The COVID-19 pandemic laid bare the problems that have affected healthcare for years, including capacity issues and staffing shortages.

“Staff burnout is a real challenge,” notes Kristin Calheno-Hill, RN, BSN, MA, director of strategic clients at Change Healthcare of Nashville, TN. She gave a presentation at the American Case Management Association’s National Conference in May. “Staffing shortages and capacity issues certainly play a major role. There is an aging population, and that means the workforce is aging as well. Staff burnout is real, and that’s impacting [the workforce].”

Organizations and staff are asked to do more work with fewer resources. The challenge is forcing some to create more efficient processes.

When efficiency is the goal, case management and healthcare systems need to consider using technology and innovation solutions to improve the process of admitting patients to the right bed at the right time and transitioned to the right place.

Another solution is to allow case managers and utilization nurses to operate at the top of their license. They should be able to spend less time on tasks and administrative work so they can focus their attention on managing care for complex patients.

“When I think about the patients in the hospital today, patients are more sick and complex than ever,” Calheno-Hill says. “I think healthcare systems have a real opportunity to drive efficiencies with the use of technologies to automate processes.”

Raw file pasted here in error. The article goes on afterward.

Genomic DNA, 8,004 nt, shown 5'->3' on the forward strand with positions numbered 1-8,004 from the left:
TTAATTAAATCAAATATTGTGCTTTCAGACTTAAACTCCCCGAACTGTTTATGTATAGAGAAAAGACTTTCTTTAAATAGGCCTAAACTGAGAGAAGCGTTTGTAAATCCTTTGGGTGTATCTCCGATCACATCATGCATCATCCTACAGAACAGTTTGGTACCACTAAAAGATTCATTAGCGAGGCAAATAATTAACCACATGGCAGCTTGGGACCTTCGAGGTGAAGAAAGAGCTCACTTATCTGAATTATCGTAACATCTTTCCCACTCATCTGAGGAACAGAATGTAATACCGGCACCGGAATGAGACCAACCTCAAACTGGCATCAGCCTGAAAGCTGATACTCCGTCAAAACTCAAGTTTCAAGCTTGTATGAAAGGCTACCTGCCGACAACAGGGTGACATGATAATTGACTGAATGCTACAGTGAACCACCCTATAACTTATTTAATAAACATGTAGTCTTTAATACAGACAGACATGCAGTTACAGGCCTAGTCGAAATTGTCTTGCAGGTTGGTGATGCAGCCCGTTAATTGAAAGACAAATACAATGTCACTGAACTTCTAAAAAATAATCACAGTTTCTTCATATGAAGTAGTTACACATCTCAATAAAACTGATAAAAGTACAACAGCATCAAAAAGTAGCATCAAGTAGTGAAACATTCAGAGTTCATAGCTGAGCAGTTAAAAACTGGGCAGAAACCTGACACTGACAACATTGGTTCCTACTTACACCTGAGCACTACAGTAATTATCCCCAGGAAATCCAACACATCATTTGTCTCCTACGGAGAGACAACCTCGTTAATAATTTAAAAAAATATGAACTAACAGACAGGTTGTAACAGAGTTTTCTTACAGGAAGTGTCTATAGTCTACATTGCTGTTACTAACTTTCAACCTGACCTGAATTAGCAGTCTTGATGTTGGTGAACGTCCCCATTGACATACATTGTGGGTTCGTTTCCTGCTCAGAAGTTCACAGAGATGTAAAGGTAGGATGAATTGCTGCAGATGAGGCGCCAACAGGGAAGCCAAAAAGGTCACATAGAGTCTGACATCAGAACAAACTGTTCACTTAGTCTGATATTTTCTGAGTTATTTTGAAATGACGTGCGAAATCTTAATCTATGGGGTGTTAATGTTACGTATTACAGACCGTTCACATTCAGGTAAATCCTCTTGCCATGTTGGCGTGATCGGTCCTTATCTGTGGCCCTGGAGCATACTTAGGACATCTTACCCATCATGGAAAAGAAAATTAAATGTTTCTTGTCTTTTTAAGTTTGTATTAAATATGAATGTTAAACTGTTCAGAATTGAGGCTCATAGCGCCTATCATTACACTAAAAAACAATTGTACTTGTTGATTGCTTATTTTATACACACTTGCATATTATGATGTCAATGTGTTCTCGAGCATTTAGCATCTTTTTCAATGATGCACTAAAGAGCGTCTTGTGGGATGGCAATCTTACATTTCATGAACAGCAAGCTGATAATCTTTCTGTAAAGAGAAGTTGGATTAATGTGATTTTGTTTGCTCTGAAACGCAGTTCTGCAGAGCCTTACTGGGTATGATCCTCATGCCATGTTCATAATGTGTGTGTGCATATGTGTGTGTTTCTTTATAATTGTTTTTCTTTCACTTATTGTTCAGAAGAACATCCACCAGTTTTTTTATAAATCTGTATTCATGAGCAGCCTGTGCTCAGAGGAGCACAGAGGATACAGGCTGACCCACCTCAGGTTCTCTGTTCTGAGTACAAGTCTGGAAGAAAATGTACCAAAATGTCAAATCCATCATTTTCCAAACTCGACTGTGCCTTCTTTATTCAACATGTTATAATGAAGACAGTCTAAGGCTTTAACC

Organizations should move away from paper and fax and learn how to automate processes to allow nurses to focus their time, Calheno-Hill says. For example, health systems could use technology to predict a patient’s length of stay and level of care. They can leverage data to help automation.

“We still want clinical decisions to be rooted in the evidence and evidence-based criteria on who should be admitted and who is appropriate for [long-term care] or home care,” Calheno-Hill says. “Use analytic data to drive those decisions and to prioritize who we need to be managing.”

For instance, Change Healthcare uses technology that automates a medical necessity review, using data from patients’ electronic health records. The tool predicts patients’ level of care and their length of stay. This can help a case manager prioritize patients according to available data.

“If a patient looks like an observation patient with a shorter length of stay, then maybe they don’t need to focus as much time on transition of care because it’s not as complex,” Calheno-Hill explains.

With more complex patients, case managers could these tools to help patients transition to the next level of care safely.

A healthcare organization’s goal could be to improve workflow efficiency and leverage technology so nurses, case managers, and others can manage patient care without the burden of tasks that can be handled through technology.

“Nurses become nurses to take care of people and manage their care,” Calheno-Hill says. “When they’re burdened with paperwork tasks, this can contribute to burnout in the sense that nurses can’t focus on why they went into nursing.”

No one attends nursing school with the dream of checking boxes on forms. “Anything we can do to alleviate that burden and allow nurses to think about that patient coming in for three times in the past month and [ask] ‘What can I do to make sure they have a safe transition and not end up back in the ER?’” she explains. “Let’s allow them to focus on that rather than the more administrative pieces.”

The future of healthcare will include technological solutions to help with care transitions. Automated processes and data-driven answers will change the workload, Calheno-Hill predicts.

“No one should be operating the same way today as they were pre-pandemic, or even last year at this time,” Calheno-Hill says. “You need to use data to identify where challenges and opportunities are. Investing in tools that leverage those technologies is key.”